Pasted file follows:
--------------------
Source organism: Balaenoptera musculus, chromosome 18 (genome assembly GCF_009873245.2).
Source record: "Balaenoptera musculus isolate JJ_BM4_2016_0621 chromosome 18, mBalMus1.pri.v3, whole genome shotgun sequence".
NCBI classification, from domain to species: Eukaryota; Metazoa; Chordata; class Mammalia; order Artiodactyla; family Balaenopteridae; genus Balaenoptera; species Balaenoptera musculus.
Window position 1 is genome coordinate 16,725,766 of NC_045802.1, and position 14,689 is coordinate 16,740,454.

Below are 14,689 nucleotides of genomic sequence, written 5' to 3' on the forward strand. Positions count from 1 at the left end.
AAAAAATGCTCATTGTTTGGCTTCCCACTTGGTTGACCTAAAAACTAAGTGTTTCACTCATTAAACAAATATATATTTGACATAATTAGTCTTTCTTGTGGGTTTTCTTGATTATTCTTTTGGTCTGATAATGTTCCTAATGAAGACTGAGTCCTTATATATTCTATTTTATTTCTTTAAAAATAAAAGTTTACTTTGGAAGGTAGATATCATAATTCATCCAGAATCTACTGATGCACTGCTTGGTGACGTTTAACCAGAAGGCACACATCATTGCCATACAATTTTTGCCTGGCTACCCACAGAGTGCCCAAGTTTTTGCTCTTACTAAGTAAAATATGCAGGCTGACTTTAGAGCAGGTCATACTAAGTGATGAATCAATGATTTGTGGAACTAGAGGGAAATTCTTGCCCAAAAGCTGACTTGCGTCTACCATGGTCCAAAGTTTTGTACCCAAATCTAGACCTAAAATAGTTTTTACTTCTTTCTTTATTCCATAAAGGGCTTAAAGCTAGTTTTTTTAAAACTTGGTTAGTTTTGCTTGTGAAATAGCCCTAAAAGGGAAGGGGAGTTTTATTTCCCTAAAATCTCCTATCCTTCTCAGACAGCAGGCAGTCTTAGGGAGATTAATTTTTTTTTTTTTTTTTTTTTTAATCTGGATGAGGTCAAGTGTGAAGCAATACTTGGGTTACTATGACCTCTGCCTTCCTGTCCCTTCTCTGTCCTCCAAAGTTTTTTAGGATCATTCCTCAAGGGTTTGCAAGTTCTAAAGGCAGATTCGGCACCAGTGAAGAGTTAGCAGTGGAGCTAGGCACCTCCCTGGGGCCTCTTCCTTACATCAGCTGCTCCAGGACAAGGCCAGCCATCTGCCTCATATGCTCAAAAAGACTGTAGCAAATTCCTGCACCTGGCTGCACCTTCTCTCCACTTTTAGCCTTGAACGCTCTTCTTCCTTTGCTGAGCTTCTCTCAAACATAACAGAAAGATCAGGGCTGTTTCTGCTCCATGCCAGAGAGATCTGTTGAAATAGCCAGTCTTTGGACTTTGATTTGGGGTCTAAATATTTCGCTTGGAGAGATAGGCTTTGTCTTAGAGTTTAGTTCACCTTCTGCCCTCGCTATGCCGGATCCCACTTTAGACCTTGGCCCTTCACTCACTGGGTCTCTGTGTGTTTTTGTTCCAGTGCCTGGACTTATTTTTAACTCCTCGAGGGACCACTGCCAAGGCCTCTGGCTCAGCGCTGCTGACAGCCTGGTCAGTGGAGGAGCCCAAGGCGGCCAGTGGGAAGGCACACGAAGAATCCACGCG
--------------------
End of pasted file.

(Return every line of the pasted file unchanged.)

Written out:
Source organism: Balaenoptera musculus, chromosome 18 (genome assembly GCF_009873245.2).
Source record: "Balaenoptera musculus isolate JJ_BM4_2016_0621 chromosome 18, mBalMus1.pri.v3, whole genome shotgun sequence".
NCBI classification, from domain to species: Eukaryota; Metazoa; Chordata; class Mammalia; order Artiodactyla; family Balaenopteridae; genus Balaenoptera; species Balaenoptera musculus.
Window position 1 is genome coordinate 16,725,766 of NC_045802.1, and position 14,689 is coordinate 16,740,454.

Below are 14,689 nucleotides of genomic sequence, written 5' to 3' on the forward strand. Positions count from 1 at the left end.
AAAAAATGCTCATTGTTTGGCTTCCCACTTGGTTGACCTAAAAACTAAGTGTTTCACTCATTAAACAAATATATATTTGACATAATTAGTCTTTCTTGTGGGTTTTCTTGATTATTCTTTTGGTCTGATAATGTTCCTAATGAAGACTGAGTCCTTATATATTCTATTTTATTTCTTTAAAAATAAAAGTTTACTTTGGAAGGTAGATATCATAATTCATCCAGAATCTACTGATGCACTGCTTGGTGACGTTTAACCAGAAGGCACACATCATTGCCATACAATTTTTGCCTGGCTACCCACAGAGTGCCCAAGTTTTTGCTCTTACTAAGTAAAATATGCAGGCTGACTTTAGAGCAGGTCATACTAAGTGATGAATCAATGATTTGTGGAACTAGAGGGAAATTCTTGCCCAAAAGCTGACTTGCGTCTACCATGGTCCAAAGTTTTGTACCCAAATCTAGACCTAAAATAGTTTTTACTTCTTTCTTTATTCCATAAAGGGCTTAAAGCTAGTTTTTTTAAAACTTGGTTAGTTTTGCTTGTGAAATAGCCCTAAAAGGGAAGGGGAGTTTTATTTCCCTAAAATCTCCTATCCTTCTCAGACAGCAGGCAGTCTTAGGGAGATTAATTTTTTTTTTTTTTTTTTTTTTAATCTGGATGAGGTCAAGTGTGAAGCAATACTTGGGTTACTATGACCTCTGCCTTCCTGTCCCTTCTCTGTCCTCCAAAGTTTTTTAGGATCATTCCTCAAGGGTTTGCAAGTTCTAAAGGCAGATTCGGCACCAGTGAAGAGTTAGCAGTGGAGCTAGGCACCTCCCTGGGGCCTCTTCCTTACATCAGCTGCTCCAGGACAAGGCCAGCCATCTGCCTCATATGCTCAAAAAGACTGTAGCAAATTCCTGCACCTGGCTGCACCTTCTCTCCACTTTTAGCCTTGAACGCTCTTCTTCCTTTGCTGAGCTTCTCTCAAACATAACAGAAAGATCAGGGCTGTTTCTGCTCCATGCCAGAGAGATCTGTTGAAATAGCCAGTCTTTGGACTTTGATTTGGGGTCTAAATATTTCGCTTGGAGAGATAGGCTTTGTCTTAGAGTTTAGTTCACCTTCTGCCCTCGCTATGCCGGATCCCACTTTAGACCTTGGCCCTTCACTCACTGGGTCTCTGTGTGTTTTTGTTCCAGTGCCTGGACTTATTTTTAACTCCTCGAGGGACCACTGCCAAGGCCTCTGGCTCAGCGCTGCTGACAGCCTGGTCAGTGGAGGAGCCCAAGGCGGCCAGTGGGAAGGCACACGAAGAATCCACGCG